Leaders from South Florida and throughout the state are marking the one-year anniversary of the unprecedented anti-government protests that swept through Cuba.
Thousands of people took to the streets in Cuba on July 11, 2021, in massive protests against the Communist Party government.
On Monday morning outside City Hall in Coconut Grove, local leaders raised the Cuban flag in honor of those demonstrators and gathered to send a message across the Florida Straits and to Washington.
“We’ve had enough, and we’re frankly calling upon not only Cubans in the island to continue their heroic struggle, but frankly, the president of United States and this country that has the means and the power and the ability to have a coherent policy to help those who are suffering in countries like Cuba, Nicaragua, Venezuela,” Miami Mayor Francis Suarez said.
According to one Cuba watch group, about 1,000 people remain behind bars for participating in last year’s protest.
Miami Commissioner Joe Carollo was asked whether he thought the July 11th movement lost steam over the past year.
“Well, I don’t think the movement has lost steam. I think Ukraine, rightly so, has taken a lot more of the attention of the world, but it hasn’t lost steam here,” Carollo said.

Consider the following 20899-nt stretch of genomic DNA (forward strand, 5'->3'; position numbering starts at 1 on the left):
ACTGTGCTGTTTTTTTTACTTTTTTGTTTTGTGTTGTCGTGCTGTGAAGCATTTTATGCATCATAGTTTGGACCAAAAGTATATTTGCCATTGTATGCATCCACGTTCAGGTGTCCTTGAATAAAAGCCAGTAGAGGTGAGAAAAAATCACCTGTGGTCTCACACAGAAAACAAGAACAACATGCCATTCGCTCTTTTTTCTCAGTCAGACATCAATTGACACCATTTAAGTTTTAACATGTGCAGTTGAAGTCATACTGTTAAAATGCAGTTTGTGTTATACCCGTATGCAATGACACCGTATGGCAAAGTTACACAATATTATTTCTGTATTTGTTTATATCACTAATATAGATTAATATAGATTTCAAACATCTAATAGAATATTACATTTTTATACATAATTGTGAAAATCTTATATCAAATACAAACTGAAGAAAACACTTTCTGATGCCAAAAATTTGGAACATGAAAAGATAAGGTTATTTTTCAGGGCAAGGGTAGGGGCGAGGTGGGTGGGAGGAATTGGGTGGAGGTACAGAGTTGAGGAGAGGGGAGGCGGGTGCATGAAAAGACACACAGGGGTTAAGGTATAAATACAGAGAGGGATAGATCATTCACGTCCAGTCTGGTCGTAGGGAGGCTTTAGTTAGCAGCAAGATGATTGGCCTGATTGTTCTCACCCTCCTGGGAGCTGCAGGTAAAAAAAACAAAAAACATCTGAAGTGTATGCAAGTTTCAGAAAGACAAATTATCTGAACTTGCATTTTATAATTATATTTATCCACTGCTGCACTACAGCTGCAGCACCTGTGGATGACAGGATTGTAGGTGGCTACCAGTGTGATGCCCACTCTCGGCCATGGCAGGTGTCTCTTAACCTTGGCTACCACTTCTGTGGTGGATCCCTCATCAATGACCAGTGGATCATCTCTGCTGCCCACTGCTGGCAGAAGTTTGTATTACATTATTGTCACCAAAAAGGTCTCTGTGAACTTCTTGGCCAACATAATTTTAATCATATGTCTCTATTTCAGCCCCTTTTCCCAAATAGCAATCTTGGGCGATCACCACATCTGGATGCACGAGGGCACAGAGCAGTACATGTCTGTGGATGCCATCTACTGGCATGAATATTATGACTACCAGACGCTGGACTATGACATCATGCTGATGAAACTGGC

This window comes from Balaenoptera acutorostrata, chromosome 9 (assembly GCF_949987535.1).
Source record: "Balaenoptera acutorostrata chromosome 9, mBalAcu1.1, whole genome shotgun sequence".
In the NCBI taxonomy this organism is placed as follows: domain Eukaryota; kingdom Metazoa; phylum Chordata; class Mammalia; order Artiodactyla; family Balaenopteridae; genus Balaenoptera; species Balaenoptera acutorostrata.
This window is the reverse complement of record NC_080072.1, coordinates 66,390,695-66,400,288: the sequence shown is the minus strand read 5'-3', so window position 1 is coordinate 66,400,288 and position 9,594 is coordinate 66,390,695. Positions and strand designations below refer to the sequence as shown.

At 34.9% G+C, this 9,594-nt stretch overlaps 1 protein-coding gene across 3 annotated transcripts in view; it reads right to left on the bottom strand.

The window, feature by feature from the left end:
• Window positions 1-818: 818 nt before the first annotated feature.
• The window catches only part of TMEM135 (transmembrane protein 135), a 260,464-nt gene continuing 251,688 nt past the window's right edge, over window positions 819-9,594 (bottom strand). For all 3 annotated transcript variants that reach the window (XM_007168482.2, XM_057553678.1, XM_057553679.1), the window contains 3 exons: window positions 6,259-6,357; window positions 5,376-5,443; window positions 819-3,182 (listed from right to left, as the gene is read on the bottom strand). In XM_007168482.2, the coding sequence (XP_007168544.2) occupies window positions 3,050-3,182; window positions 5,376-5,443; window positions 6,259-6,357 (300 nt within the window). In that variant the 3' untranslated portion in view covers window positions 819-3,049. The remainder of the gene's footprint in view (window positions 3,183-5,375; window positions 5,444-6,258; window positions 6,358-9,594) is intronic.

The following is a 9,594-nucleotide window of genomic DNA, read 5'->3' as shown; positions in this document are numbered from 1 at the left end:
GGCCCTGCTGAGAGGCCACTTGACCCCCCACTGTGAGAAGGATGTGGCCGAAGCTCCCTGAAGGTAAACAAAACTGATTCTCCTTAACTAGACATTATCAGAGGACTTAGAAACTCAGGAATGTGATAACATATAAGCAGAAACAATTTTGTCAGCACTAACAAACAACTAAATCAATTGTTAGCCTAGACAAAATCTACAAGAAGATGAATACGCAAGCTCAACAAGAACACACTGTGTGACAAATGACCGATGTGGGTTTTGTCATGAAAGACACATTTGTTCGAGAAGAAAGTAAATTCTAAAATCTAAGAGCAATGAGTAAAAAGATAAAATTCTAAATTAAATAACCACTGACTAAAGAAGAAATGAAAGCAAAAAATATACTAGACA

The national prosecutor’s office said in June that courts had imposed 488 sentences on protesters, ranging up to 25 years in prison.
Carollo insists the regime’s days are numbered.
“Sooner or later, hopefully sooner, that regime will also change and you will have freedom and democracy in Cuba,” Carollo said.
Miami-Dade Mayor Daniella Levine Cava tweeted her support for the Cuban people on the one-year anniversary.
“A year after historic protests, Miami-Dade stands fully united with the Cuban people on the island and across our community fighting for freedom, dignity, and basic human rights,” she said. “May their courageous actions continue to move us closer to the dream of libertad y dignidad in Cuba.”
Sen. Marco Rubio, the son of Cuban immigrants, also marked the anniversary.
“One year ago, the Cuban dictatorship’s worst nightmare became a reality,” Rubio said in a statement. “The citizens of the island it holds hostage peacefully united in repudiation of their failed Marxist policies. With the hymn of ‘Patria y Vida,’ afro-Cuban artists ignited a movement that inspired everyday Cubans of all ages to stand up in condemnation of decades of repression, censorship, indoctrination, and human rights abuses. We have a moral duty to support the more than 1,000 civilians, many of whom are underaged, who remain arbitrarily detained because of their protest against tyranny.”
On Sunday, a prayer vigil was held in Miami to mark the occasion, and more local demonstrations were expected Monday.